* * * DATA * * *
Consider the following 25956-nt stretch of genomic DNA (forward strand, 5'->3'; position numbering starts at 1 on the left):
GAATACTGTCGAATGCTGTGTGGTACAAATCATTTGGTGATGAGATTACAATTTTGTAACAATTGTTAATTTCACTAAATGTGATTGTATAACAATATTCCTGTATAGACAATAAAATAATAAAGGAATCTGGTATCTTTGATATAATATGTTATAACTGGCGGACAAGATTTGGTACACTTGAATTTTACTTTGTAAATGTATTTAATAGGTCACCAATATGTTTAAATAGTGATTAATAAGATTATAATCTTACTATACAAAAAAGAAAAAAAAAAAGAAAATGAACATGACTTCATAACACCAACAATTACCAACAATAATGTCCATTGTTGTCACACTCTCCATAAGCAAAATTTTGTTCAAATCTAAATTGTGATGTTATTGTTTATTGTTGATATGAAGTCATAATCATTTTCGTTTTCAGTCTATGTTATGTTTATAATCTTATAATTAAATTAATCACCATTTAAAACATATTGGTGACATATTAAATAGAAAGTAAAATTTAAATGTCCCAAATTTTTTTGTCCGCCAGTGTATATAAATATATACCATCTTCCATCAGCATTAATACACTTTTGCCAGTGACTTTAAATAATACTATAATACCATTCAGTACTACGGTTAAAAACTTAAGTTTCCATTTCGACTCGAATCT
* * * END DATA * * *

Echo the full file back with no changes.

Consider the following 25956-nt stretch of genomic DNA (forward strand, 5'->3'; position numbering starts at 1 on the left):
GAATACTGTCGAATGCTGTGTGGTACAAATCATTTGGTGATGAGATTACAATTTTGTAACAATTGTTAATTTCACTAAATGTGATTGTATAACAATATTCCTGTATAGACAATAAAATAATAAAGGAATCTGGTATCTTTGATATAATATGTTATAACTGGCGGACAAGATTTGGTACACTTGAATTTTACTTTGTAAATGTATTTAATAGGTCACCAATATGTTTAAATAGTGATTAATAAGATTATAATCTTACTATACAAAAAAGAAAAAAAAAAAGAAAATGAACATGACTTCATAACACCAACAATTACCAACAATAATGTCCATTGTTGTCACACTCTCCATAAGCAAAATTTTGTTCAAATCTAAATTGTGATGTTATTGTTTATTGTTGATATGAAGTCATAATCATTTTCGTTTTCAGTCTATGTTATGTTTATAATCTTATAATTAAATTAATCACCATTTAAAACATATTGGTGACATATTAAATAGAAAGTAAAATTTAAATGTCCCAAATTTTTTTGTCCGCCAGTGTATATAAATATATACCATCTTCCATCAGCATTAATACACTTTTGCCAGTGACTTTAAATAATACTATAATACCATTCAGTACTACGGTTAAAAACTTAAGTTTCCATTTCGACTCGAATCT